By Dr Hisham
Most people over 35 have some (or many) black metal fillings. Most of us hate them and many believe they are dangerous for their health. Many authorities [like the American, Australian and New Zealand dental Associations] and dentists tell us they are safe and good for fixing teeth. Who is right? Here are a few facts and conclusions based on my long research and experience, to help you make up your own mind about amalgam fillings.
• Dental Amalgam (silver mercury) fillings have been used for over 150 years now and the debate about their safety has been going on for 100 years!
• Mercury is a toxic heavy metal, like lead (which was banned from petrol and paint due to its serious toxicity to humans).
• Mercury batteries are being phased out worldwide due to their environmental toxicity.
• Mercury in large fish is a serious hazard to people eating that kind of fish regularly.
• Dentistry is estimated to contribute up to 70% of the total mercury load entering wastewater treatment facilities. Many dentists let out amalgam debris through suction into the sewage pipes without special separators to filter the mercury amalgam.
• Mercury that is changed into methylmercury by bacteria is more dangerous to humans. Breathing mercury vapour is also very dangerous.
• Amalgam fillings are 50 per cent mercury and release different amounts of mercury vapor and interact with bacteria in the mouth all the time. They corrode over time (they turn black from silver) as they are soaked in saliva and worsen when there are other metals in the mouth (like stainless steels pins, gold crowns, cheap metal alloy crowns and others). The amount of mercury released is variable and its effects are even more variable and difficult to measure.
• Authorities consider amalgam that is removed from the mouth as hazardous. They advise dentists should keep this toxic waste in sealed containers under a fixer liquid to limit vapours, until professionally collected and recycled. It is not to be thrown into the normal rubbish.
• An individual’s susceptibility to mercury toxicity is as variable as other health risks facing a population. Most people will not know about a health risk until they get sick! For example, it is well publicised that lead in petrol and paint is banned, as well as the use of asbestos products in the building industry. Most people who are exposed to these toxins are still alive and well, but enough people in the population have fallen sick or died from exposure to lead or asbestos to prompt a ban on these products for everyone’s safety.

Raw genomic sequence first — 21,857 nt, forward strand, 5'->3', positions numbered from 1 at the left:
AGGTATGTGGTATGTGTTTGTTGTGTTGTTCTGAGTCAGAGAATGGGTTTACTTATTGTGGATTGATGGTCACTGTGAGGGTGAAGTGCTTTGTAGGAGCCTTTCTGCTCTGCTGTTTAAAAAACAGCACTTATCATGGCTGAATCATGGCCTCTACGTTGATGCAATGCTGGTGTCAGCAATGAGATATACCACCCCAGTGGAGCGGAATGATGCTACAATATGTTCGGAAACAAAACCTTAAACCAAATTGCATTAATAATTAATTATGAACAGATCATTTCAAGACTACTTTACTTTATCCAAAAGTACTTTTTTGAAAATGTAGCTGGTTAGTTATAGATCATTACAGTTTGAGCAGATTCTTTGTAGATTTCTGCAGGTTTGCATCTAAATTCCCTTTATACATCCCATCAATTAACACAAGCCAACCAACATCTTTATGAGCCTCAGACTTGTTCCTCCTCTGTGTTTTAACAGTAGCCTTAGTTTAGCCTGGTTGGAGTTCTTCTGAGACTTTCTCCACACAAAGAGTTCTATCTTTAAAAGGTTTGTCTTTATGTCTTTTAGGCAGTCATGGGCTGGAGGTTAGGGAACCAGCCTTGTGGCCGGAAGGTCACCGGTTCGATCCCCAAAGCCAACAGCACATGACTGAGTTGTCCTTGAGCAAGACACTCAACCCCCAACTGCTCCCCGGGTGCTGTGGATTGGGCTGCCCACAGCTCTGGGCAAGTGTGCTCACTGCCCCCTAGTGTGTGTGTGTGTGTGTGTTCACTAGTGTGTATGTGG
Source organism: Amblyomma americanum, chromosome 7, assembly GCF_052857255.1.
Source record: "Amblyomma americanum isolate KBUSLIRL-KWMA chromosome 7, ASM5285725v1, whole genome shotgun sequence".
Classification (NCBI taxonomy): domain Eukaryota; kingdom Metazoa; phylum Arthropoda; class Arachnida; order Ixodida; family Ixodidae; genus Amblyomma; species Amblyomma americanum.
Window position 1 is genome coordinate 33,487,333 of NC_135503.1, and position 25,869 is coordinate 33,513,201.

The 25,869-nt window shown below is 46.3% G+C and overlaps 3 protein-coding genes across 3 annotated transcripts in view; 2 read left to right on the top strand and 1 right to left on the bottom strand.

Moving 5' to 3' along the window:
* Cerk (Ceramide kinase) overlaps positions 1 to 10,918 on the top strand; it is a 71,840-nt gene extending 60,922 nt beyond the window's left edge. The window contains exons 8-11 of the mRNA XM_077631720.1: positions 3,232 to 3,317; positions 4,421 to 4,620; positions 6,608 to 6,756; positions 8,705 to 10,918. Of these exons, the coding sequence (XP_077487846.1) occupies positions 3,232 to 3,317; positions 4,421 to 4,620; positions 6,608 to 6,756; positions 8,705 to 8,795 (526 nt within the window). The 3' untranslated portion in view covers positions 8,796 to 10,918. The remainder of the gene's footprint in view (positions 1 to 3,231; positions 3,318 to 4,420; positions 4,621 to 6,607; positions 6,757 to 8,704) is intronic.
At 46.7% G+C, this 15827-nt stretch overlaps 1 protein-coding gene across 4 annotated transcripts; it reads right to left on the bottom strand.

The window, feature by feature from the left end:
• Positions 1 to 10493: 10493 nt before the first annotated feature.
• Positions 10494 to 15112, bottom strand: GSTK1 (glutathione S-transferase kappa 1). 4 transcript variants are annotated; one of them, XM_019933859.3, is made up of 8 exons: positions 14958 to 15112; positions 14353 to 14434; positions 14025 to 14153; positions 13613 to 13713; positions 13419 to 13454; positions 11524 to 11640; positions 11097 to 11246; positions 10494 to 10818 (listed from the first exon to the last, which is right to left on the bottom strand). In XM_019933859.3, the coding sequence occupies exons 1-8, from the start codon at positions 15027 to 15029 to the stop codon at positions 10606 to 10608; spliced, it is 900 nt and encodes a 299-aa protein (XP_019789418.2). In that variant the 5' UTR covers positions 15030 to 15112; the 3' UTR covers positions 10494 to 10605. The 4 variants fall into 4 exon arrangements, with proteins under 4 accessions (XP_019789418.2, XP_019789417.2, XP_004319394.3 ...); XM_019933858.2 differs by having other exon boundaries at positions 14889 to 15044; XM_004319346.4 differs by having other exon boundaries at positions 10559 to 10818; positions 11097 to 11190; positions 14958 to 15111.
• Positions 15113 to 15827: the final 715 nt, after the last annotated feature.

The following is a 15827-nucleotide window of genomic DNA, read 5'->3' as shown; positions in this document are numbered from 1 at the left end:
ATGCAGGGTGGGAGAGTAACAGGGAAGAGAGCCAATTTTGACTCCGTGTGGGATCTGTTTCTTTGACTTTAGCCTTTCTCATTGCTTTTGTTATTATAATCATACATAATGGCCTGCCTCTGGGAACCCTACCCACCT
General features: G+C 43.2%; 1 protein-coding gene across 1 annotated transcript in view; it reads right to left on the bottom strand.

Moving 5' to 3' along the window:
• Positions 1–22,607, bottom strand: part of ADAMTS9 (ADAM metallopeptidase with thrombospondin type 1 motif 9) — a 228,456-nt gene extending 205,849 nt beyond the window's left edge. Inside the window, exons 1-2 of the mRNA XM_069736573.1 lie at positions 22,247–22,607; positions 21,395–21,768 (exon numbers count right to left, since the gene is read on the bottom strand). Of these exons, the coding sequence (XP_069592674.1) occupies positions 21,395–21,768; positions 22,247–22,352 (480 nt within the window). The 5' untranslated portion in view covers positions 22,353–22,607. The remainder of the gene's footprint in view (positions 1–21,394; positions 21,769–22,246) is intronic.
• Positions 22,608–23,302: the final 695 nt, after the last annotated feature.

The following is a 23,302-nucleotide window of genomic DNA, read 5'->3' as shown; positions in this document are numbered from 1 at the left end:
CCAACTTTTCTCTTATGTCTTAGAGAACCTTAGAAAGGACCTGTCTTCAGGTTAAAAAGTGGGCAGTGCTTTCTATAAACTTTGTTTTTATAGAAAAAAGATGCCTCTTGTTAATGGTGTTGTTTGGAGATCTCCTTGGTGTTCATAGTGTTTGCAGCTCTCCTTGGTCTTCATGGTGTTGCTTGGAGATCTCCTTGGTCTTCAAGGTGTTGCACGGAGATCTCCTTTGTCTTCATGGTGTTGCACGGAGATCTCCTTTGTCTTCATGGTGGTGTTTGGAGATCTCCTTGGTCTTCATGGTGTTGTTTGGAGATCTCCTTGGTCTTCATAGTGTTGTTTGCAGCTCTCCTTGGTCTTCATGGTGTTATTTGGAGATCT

Recently the FDA in the United States released a final rule classifying dental mercury amalgam as a class II device (more risk). They regulated that dentists should inform patients that mercury is present and there is a possibility of harm. It should not be used in people with metal allergies to mercury, silver, copper or tin. It is not to touch other metals in the mouth. The American Dental Association and New Zealand Dental associations released statements that they still consider it safe for general use. Sweden, Denmark and Norway have banned amalgam fillings totally and some other European countries are restricting its use (mainly in children, pregnant women and chronically ill patients). The rest of the world is still endorsing amalgam use, and a lot of universities still train students to use amalgam fillings, which they continue to practice after graduation.
I have not placed an amalgam filling in a human’s mouth since I graduated as a dentist. I ceased doing so when I finished my compulsory quota of amalgam fillings that had to be done in a dental faculty. I had my own amalgam fillings safely removed and replaced with Porcelain (Cerec) restorations and did the same for my family. These decisions were made based on my understanding that anything with such a toxicity risk should be avoided, especially when there are better alternatives.
Admittedly amalgam is the easiest dental filling material to use with low skill and it is very cheap. It also lasts a long time in the mouth, until, typically, the tooth cracks and breaks around it. Better options came about with the invention of bonding, and include composites and porcelain restorations. That said these are more expensive and difficult to work with (hence the need for advanced training and skills). Dentists and patients both have to make a choice, and sometimes reality overpowers the ideal scenario. That does not mean we shouldn’t have an ideal to work toward; otherwise we will never make progress.
My ideal is to help people become aware of all health risks and how to manage them, in order to avoid disease and illness. However, when people do suffer a dental problem, the best and least hazardous materials and techniques should be used to help them back into health and normal function.
Remember, always seek health rather than fight disease.
Have a lovely day and enjoy your health with passion.